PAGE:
French Government Gets Back to Work with France in 2025 in Mind

Ayrault and Hollande Photo: Flickr.com/jmayrault

Ayrault and Hollande
Photo: Flickr.com/jmayrault

On Monday August 19 French President François Hollande welcomed back ministers to the Elysée to debate France’s role in the world with a long-term mindset in a seminar titled “France in 2025.”  Not much of the leadership managed to get away during the two weeks’ recess this month, as Hollande sent a message that his government is not simply relaxing with important work on unemployment, pension reform, and the 2014 budget looming.

The president announced his schedule earlier in the month assuring a “continuity of the state” and of leadership in the month of August, when almost all of France takes a vacation. Hollande and Prime Minister Jean-Marc Ayrault alternated vacationing, each taking a break for only one week and staying very close to Paris. Both leaders took shortened breaks to campaign for the “France in 2025” seminar.

Ayrault was tasked with the job of containing “the power vacuum” that occurs when a president is away from the capital. The prime minister had back-to-back scheduled meetings and appearances in France, which all followed the tune of “France in 2025.”

It is questionable how much of France will notice Hollande’s attempts to show his dedication to today’s serious hot button issues as nearly 62 percent of the population unplugs and travels away for vacation, something that is sacrosanct in France. Over the two weeks, Hollande’s ratings remained unchanged.

Many analysts say that Hollande’s August campaign was precautionary, an attempt to stabilize his falling poll ratings, which are currently at a historical low. His ratings began dropping exactly a year ago, when he was photographed vacationing with his partner at Fort de Brégançon for a couple of weeks. As a result, public opinion vilified the newly minted president for not taking his work seriously or working hard enough.

This time around, in a statement Hollande made the day before his departure he said, “Unemployment does not take holidays, we remain focused.” He showed that his job as president never stops, vacationing only 30 minutes away from the Elysée in Paris. He also asked that his ministers always be available to contact during the summer recess, and advised that they stay in France in order to commute quickly if necessary. Hollande’s show of dedication to working on the issues did not raise his approval rating but merely kept it from falling lower than it already has.

Ayrault took over for Hollande during the week of August 12, stressing the “France in 2025” campaign wherever he went. He kicked off the week by hosting 300 children aged 8 to 12 who did not have the means to go on vacation this summer at Matignon Park. At the event Ayrault said, “Young people and their families who cannot leave for economic reasons also have a right to holidays and culture.” Children came from Paris, Seine-Saint-Denis, Seine-et-Marne, Marne, Aube, and Eure-et-Loir. During the event, the prime minister urged the children to complete a small poster board showing what they would accomplish in 10 years, emphasizing the forward-thinking campaign.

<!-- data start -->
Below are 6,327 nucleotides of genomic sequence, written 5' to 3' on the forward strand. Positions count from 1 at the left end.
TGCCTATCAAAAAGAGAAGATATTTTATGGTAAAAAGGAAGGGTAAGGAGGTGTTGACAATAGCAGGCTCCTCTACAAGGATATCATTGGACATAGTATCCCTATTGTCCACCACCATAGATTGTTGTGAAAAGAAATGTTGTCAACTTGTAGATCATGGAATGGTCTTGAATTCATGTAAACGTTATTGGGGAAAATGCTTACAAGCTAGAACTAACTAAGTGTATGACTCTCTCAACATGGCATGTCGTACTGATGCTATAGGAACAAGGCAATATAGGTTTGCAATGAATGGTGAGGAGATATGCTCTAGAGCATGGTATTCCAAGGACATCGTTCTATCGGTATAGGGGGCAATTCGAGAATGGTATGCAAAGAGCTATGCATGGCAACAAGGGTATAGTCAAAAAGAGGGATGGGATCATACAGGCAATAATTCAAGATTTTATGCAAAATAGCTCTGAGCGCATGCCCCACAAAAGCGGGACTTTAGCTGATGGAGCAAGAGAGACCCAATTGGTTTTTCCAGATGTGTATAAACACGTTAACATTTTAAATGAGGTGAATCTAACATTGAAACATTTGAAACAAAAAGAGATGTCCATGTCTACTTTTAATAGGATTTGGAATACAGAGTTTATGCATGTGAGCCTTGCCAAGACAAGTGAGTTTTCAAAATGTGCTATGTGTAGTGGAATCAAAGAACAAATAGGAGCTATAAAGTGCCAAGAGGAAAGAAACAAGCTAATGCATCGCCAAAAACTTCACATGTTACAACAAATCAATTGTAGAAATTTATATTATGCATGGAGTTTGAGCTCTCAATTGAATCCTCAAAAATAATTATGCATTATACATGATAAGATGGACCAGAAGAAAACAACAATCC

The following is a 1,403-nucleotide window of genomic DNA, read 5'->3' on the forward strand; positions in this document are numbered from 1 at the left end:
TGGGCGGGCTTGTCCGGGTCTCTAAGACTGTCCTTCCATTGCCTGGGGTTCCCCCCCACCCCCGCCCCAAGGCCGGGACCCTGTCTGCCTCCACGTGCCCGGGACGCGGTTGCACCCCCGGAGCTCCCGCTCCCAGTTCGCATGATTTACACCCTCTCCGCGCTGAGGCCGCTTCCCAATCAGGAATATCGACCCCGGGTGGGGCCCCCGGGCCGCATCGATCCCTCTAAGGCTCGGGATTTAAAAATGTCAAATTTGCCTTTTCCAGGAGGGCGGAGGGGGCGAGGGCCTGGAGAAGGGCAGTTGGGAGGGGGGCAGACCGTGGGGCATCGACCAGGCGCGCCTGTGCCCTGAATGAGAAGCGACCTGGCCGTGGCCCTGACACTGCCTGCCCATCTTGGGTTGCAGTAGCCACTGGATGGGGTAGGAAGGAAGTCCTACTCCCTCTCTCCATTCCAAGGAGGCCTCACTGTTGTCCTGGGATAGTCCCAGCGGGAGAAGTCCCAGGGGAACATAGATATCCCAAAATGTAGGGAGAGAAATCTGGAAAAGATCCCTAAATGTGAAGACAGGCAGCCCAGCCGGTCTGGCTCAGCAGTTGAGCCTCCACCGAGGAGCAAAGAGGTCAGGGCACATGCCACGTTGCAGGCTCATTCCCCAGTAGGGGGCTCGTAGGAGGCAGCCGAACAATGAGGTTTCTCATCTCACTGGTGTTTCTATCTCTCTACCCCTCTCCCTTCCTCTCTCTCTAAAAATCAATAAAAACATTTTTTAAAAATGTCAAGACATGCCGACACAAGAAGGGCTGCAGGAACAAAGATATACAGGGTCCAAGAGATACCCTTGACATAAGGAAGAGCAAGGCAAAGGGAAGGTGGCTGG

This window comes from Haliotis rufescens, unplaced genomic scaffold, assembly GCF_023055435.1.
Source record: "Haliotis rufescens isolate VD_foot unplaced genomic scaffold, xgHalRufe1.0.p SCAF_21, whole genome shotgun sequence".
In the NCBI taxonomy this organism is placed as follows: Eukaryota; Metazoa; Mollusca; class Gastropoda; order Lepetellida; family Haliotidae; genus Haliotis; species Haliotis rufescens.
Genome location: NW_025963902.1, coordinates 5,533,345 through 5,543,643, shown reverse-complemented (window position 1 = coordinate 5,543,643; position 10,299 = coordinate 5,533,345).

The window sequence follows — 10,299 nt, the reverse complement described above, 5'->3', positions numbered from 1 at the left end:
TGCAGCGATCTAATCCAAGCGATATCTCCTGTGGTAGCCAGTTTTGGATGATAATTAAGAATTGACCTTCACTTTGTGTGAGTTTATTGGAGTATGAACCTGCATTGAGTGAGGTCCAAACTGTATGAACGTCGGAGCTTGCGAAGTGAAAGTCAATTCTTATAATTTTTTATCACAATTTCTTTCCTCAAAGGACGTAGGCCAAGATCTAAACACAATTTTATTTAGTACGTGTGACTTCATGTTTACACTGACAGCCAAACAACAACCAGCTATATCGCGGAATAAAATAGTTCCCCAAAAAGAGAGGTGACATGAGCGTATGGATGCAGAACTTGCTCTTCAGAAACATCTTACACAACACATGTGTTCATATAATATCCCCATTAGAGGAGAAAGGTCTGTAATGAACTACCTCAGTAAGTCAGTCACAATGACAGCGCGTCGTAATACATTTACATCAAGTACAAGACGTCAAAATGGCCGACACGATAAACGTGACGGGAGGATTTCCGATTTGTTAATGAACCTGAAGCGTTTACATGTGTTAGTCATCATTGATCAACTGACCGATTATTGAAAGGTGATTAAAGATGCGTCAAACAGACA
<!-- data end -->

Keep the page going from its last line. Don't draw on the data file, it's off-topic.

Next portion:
Following his hosting job at Matignon, Ayrault met with workers at Yvelines at five o’clock in the morning on Tuesday. He talked with those working through the night on a tunnel in Velizy-Villacoublay. This appearance fell under a complementary theme: “arduous work,” in honor of the upcoming pension reforms later this month. Ayrault stated that “thinking of France in 2025 is also thinking about the New French Social Model, which includes pensions and taking into account hardship.” The next day, Ayrault met with his advisers and historian-philosopher Marcel Gauchet to reflect on France in 2025 “in globalization.”

Some ridicule the Parti Socialiste (PS) for attempting to convince France that they have a grand plan, a solid strategy, carrying France forward. Many in government have asserted that France has serious emergencies today, implying it is a waste of time to think of the future of France in current circumstances. Deputy judge Nicolas Dupont Aignan and leaders within the UMP such as Nadine Morano and Guillaume Larrivé argue that Ayrault should channel his energy into the France of the present. On his blog, Aignan wrote “As if there weren’t enough to do with France 2013.”

However good news did come in the middle of Ayrault’s working week: the French GDP rose by 0.5 percent in the second quarter according to the INSEE. This is the largest increase since the 1.1 percent recorded in the first quarter of 2011. Minister of Finance Pierre Moscovici said that this improvement “amplifies the encouraging signs of recovery.” Just as the European Union’s recession comes to an end, so does France’s recession. The EU grew slightly less than France at 0.3 percent.

Still, French leaders seem to be teetering on being too optimistic and unrealistic. Following along the theme of “France in 2025” Muscovici stated that “full employment is a realistic goal.” In June, unemployment reached 11.2 percent, indicating that there are over 3.27 million people currently seeking employment.

Trackbacks

  1. […] French President François Hollande welcomed back ministers to the Elysée to debate France’s role in the world with a long-term mindset in a seminar titled “France in 2025.”  Not much of the leadership managed to get away during the two weeks’ recess this month, as Hollande sent a message that his government is not simply relaxing with important work on unemployment, pension reform, and the 2014 budget looming. The president announced his schedule… […]

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